ADIFF Review – Mustang

In a small Turkish village, sisters Lale (Günes Sensoy), Nur (Doga Zeynep Doguslu), Selma (Tugba Sunguroglu), Ece (Elit Iscan) and Sonay (Ilayda Akdogan) find themselves kept under tight watch after they are seen playing with young boys their own age. As time passes and the older sisters are married off, the house becomes more and more claustrophobic, and the girls resort to desperate measures to gain their freedom.

Nominated for Best Foreign Language Film of the Year at this year’s Oscars, Mustang is the story of past meeting present, traditional values being questioned and, most of all, five young women’s quest for freedom.

The five actresses who play the young sisters, Günes Sensoy, Doga Zeynep Doguslu, Tugba Sunguroglu, Elit Iscan and Ilayda Akdogan have an easy chemistry together, and it would be easy to believe that these young girls have known one another their entire lives. There is much more going on underneath the surface, and these actresses all manage to convey a feeling of unease, as well as a desire to be free and live as they wish. Nihal G. Koldas plays the girls’ grandmother, and swings between over protection to fear and intimidation, and Ayberk Pekcan plays the controlling male presence in the house, Erol.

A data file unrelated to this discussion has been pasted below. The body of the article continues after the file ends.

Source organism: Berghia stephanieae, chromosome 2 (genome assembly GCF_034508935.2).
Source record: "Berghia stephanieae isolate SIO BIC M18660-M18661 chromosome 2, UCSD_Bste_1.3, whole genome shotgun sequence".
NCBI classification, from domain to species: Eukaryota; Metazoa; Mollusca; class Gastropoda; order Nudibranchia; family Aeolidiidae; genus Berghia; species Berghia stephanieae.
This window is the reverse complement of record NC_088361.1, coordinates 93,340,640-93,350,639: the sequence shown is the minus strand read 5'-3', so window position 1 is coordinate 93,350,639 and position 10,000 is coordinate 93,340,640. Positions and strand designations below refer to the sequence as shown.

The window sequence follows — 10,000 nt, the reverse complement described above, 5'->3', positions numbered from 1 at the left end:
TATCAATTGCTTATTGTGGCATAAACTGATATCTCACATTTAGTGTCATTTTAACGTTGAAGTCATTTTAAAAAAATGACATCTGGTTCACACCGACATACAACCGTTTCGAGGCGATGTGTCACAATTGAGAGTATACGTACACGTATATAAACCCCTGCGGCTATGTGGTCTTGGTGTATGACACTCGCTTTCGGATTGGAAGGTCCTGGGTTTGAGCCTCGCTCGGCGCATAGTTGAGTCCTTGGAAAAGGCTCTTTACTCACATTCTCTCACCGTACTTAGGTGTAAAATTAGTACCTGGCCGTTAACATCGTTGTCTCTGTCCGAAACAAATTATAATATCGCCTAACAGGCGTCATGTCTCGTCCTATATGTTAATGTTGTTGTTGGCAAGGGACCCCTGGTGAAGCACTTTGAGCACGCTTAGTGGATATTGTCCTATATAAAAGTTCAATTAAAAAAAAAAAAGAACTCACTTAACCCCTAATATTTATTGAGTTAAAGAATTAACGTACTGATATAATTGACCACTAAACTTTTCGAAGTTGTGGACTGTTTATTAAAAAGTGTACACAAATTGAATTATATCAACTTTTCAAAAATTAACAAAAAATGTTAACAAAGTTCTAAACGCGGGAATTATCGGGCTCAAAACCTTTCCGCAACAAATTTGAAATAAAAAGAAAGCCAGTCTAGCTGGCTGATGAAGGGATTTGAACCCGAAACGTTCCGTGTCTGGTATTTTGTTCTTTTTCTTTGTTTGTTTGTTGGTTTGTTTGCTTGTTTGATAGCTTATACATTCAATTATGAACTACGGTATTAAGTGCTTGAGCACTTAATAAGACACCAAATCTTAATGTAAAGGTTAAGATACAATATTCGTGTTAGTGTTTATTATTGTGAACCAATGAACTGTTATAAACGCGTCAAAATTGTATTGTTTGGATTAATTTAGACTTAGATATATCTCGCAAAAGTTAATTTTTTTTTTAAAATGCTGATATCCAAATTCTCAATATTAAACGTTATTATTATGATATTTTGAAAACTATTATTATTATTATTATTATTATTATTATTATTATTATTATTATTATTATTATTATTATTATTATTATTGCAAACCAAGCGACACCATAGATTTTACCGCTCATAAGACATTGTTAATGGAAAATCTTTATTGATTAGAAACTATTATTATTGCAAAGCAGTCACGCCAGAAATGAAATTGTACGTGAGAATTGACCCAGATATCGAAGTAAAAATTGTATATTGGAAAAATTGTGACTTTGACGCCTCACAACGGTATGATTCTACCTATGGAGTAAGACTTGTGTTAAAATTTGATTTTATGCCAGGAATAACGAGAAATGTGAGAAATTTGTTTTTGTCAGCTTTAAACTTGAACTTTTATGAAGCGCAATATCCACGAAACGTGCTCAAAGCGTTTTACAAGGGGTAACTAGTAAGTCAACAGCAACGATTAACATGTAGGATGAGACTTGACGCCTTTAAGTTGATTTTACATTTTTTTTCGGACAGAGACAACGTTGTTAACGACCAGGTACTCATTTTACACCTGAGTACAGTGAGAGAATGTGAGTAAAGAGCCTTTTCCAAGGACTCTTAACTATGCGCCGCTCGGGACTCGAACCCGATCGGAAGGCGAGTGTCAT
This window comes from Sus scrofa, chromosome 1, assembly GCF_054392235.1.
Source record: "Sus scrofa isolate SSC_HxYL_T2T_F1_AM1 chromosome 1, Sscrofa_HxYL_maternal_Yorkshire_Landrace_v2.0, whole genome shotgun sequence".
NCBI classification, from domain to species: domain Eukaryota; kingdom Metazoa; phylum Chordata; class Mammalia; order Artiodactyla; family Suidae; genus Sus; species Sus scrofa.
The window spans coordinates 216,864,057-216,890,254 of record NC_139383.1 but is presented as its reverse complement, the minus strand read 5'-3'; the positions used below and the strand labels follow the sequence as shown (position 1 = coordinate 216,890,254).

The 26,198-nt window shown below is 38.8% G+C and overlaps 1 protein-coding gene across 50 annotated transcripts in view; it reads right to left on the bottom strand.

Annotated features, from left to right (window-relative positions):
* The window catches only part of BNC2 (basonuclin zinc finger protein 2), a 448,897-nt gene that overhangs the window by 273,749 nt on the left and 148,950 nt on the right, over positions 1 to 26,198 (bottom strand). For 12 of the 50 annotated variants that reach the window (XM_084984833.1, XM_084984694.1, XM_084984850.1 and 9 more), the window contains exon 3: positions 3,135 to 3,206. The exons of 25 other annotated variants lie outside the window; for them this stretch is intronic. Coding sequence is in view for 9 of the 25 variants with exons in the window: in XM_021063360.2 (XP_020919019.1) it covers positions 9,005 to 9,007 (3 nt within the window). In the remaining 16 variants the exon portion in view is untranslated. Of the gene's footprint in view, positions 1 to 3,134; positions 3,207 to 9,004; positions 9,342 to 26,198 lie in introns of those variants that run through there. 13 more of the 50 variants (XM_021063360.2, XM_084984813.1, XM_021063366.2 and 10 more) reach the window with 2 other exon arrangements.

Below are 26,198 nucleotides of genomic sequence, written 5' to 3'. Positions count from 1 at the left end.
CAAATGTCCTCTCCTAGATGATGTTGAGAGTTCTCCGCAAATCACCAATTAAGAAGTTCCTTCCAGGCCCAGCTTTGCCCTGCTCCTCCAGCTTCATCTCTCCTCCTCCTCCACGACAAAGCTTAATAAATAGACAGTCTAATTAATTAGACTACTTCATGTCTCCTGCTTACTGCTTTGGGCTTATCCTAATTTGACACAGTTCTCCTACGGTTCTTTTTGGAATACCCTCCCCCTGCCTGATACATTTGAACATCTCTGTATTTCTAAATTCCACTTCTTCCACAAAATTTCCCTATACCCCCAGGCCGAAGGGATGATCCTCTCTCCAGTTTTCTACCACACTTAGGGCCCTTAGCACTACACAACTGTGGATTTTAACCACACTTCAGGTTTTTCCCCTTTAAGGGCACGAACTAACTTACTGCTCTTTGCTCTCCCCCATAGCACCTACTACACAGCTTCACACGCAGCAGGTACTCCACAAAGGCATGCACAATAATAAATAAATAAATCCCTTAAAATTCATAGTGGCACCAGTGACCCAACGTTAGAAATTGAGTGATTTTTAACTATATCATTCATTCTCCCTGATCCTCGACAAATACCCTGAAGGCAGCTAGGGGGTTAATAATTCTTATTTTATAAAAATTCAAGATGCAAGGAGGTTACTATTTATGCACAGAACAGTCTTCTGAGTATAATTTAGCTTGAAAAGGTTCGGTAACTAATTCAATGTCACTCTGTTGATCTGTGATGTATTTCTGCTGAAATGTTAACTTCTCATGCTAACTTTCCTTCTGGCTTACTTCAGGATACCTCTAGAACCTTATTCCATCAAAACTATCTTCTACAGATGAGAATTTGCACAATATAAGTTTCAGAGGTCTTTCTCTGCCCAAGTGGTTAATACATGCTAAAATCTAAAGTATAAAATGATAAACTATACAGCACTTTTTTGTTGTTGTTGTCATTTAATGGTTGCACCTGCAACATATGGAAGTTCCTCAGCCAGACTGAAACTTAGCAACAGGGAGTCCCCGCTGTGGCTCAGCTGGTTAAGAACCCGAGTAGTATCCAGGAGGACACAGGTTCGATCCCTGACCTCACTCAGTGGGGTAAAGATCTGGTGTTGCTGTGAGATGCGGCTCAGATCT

Deniz Gamze Ergüven and Alice Winocour’s screenplay focuses on the story as told by one of the youngest sisters in the family. There is always a hint that more is going on in the house and simple control, but much of this is left to the audience to discover, rather than being explicitly thrown onto the screen. As well as being a story of abuse and intimidation, Mustang is a story of adolescence, discovery, first love and solidarity, with scenes of sunlight and sunbathing juxtaposed against the bars on the windows and outdoor areas of the house.

Director Deniz Gamze Ergüven makes her first feature length film one that does not seem to have much going on in terms of pace, but once events in the film really begin to take shape, the film gathers speed and strength. The performances feel natural and the rare bursts of comedy and happiness balance out the creeping feeling of dread throughout the film.

In all, Mustang is a dark and extreme coming of age story, marked with tragedy and loss. The performances in the film anchor the slightly meandering and loose story, and the tone of the film is balanced between despair and happiness, with the five central actresses supporting one another through the story.

Rating: 4/5

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